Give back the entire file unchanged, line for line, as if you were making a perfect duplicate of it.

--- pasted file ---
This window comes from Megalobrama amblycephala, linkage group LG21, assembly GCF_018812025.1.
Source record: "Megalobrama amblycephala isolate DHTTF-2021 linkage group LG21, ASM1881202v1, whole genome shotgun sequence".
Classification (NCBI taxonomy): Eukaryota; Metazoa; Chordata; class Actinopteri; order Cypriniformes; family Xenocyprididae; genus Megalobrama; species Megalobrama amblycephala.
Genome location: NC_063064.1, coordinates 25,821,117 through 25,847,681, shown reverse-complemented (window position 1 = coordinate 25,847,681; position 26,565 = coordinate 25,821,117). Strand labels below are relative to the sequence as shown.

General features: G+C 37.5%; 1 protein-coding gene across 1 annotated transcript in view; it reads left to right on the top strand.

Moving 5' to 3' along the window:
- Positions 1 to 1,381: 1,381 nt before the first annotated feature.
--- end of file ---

This window comes from Megalobrama amblycephala, linkage group LG21, assembly GCF_018812025.1.
Source record: "Megalobrama amblycephala isolate DHTTF-2021 linkage group LG21, ASM1881202v1, whole genome shotgun sequence".
Classification (NCBI taxonomy): Eukaryota; Metazoa; Chordata; class Actinopteri; order Cypriniformes; family Xenocyprididae; genus Megalobrama; species Megalobrama amblycephala.
Genome location: NC_063064.1, coordinates 25,821,117 through 25,847,681, shown reverse-complemented (window position 1 = coordinate 25,847,681; position 26,565 = coordinate 25,821,117). Strand labels below are relative to the sequence as shown.

General features: G+C 37.5%; 1 protein-coding gene across 1 annotated transcript in view; it reads left to right on the top strand.

Moving 5' to 3' along the window:
- Positions 1 to 1,381: 1,381 nt before the first annotated feature.